BLM to hold online oil and gas lease sales
FARMINGTON — The federal government is taking the auction of public lands for oil and gas development online.
Earlier this week, U.S. Bureau of Land Management officials said the change was in line with its ongoing efforts to modernize the oil and gas program by delivering added participation, competition, efficiencies and taxpayer savings.
In an Aug. 30 press release, officials with the agency — which manages more than 245 million acres of public land and more than 700 million acres of sub-surface mineral estate — said the move was authorized by Congress under provisions in the 2014 National Defense Authorization Act.
The act amended the federal Mineral Leasing Act. Prior to the amendment, the Mineral Leasing Act authorized federal onshore oil and gas lease sales only by oral auctions. The BLM can choose whether to hold auctions online or in person.
A successful online auction pilot conducted by the BLM in Colorado in 2009 also paved the way for the online sale option, according to the release.
Online auctions, according to the release, could boost aggregate lease sale revenues by about $2 million annually.
The first online sale is scheduled to occur Sept. 20 through the BLM’s Eastern States Office when the agency will be offering 14 parcels of public lands in Kentucky and Mississippi. The BLM is evaluating other opportunities to hold additional online sales, according to the release.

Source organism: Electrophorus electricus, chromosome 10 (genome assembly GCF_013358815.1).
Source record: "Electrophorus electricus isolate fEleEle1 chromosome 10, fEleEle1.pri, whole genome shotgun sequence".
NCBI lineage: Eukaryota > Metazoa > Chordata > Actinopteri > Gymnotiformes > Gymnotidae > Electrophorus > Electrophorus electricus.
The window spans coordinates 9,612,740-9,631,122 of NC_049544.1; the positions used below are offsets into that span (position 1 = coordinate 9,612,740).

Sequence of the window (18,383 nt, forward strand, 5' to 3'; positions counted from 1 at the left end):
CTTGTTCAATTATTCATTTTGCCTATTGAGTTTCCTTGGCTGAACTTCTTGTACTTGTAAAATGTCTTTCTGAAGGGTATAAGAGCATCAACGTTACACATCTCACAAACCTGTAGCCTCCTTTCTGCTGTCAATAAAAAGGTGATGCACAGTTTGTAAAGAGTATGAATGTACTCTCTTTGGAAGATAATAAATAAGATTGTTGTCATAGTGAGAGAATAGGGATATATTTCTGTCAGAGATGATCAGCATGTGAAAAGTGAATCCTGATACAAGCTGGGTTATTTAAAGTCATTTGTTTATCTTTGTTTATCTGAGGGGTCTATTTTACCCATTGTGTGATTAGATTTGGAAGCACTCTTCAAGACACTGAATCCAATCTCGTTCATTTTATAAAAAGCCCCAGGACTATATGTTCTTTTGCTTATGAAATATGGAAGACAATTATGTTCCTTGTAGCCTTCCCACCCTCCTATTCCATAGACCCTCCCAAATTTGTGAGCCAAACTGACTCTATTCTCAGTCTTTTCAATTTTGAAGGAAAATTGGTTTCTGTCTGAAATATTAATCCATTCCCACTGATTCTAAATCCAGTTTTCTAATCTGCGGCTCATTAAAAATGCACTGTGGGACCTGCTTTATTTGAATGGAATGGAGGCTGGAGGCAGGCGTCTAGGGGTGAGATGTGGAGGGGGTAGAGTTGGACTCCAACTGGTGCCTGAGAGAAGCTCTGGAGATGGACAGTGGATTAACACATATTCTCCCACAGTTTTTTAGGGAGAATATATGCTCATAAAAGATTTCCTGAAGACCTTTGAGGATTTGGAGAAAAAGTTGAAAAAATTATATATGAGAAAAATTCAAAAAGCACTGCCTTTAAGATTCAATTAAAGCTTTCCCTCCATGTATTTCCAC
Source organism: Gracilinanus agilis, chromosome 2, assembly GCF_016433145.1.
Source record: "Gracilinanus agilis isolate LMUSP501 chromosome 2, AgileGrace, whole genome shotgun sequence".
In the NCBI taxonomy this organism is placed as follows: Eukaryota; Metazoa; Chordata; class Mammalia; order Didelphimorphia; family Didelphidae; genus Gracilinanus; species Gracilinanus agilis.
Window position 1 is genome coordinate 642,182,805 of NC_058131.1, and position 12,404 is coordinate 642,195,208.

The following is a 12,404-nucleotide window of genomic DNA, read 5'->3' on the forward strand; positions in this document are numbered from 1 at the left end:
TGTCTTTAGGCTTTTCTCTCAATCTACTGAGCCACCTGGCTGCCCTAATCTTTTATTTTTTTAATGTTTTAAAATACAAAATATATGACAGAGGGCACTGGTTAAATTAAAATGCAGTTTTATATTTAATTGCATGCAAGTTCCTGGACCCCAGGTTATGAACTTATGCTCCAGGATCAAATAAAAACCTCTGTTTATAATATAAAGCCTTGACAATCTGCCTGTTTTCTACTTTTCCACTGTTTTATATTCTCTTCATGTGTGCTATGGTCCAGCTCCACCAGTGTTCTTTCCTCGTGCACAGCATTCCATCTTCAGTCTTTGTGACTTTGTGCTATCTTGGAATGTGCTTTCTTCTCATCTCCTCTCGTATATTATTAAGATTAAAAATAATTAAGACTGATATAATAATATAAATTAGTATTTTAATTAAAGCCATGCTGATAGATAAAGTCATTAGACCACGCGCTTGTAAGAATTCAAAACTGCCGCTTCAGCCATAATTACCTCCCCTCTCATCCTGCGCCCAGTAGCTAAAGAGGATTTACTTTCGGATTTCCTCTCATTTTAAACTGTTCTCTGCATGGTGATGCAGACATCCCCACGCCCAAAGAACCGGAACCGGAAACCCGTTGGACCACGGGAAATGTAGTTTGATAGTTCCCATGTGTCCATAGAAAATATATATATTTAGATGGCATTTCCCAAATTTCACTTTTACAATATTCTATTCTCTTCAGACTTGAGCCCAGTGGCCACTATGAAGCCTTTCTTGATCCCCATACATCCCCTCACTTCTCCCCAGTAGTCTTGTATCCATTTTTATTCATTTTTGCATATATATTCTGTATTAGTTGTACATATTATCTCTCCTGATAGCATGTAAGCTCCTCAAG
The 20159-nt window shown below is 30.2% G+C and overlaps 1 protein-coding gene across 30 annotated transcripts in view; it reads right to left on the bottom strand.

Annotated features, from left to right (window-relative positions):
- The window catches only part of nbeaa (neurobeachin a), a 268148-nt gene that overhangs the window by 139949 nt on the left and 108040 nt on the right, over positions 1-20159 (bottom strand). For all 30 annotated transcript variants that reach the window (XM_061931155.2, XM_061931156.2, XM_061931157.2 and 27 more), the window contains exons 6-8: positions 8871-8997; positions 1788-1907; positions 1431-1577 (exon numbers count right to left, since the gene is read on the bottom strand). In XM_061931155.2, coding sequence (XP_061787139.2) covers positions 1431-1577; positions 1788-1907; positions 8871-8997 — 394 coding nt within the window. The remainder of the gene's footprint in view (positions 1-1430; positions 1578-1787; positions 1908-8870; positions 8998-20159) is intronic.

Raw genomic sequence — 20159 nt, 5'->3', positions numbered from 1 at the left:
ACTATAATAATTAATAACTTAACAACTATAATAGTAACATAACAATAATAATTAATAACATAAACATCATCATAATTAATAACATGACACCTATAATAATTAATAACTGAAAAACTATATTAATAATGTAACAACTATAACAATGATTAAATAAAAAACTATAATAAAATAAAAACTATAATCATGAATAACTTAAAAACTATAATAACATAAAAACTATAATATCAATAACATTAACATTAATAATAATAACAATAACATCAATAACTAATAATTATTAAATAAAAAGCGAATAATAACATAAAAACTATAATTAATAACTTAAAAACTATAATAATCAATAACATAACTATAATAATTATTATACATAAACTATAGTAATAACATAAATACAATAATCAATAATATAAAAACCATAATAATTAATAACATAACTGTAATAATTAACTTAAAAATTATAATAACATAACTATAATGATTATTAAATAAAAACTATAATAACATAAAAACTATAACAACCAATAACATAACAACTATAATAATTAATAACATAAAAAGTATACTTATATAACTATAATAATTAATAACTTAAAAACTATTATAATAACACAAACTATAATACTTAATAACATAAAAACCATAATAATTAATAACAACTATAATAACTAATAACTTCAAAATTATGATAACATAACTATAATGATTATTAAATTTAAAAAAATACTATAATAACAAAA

Rebecca Sobel, senior climate and energy campaigner with the Santa Fe chapter of the environmental group WildEarth Guardians, said the BLM's new online auction option is a strike against transparency and public input. Sobel said federal officials have made it easier for the industry to buy more public lands for its own use at the expense of others.
"We absolutely see this as a direct response to mounting keep-it-in-the-ground protests, and ... an effort from the Obama Administration to avoid public scrutiny and to cater, still, to oil and gas industry interests," Sobel said.
Andrew Browning of the Consumer Energy Alliance, a Houston-based pro-industry group, said the BLM's option to hold lease sales was a sign of progress, and he said disruptive behavior by protesters at prior sales has been a factor.
Kathleen Sgamma, vice president of government and public affairs for the Western Energy Alliance, a Denver-based industry advocacy group, agreed. In February, Sgamma wrote a letter to BLM Director Neil Kornze suggesting the online lease sale option be adopted to mitigate the recent number of canceled or postponed lease sales by the agency. This summer, WEA sued the BLM over the lack of lease sales held by the agency and welcomed the news of the added digital option to the agency's lease sales.
“We sympathize with the pressure BLM is often under from protesters overwhelming available facilities, disrupting sales and threatening the safety of staff," Sgamma said in an emailed statement. "Online auctions also have cost-savings benefits as venues and security personnel do not have to be enlisted to handle unruly crowds. The public will still have the opportunity to participate at multiple points in the leasing process, but the actual sale will use up-to-date technology that has been around for over a decade since eBay became ubiquitous."
James Fenton is the business editor of The Daily Times. He can be reached at 505-564-4621.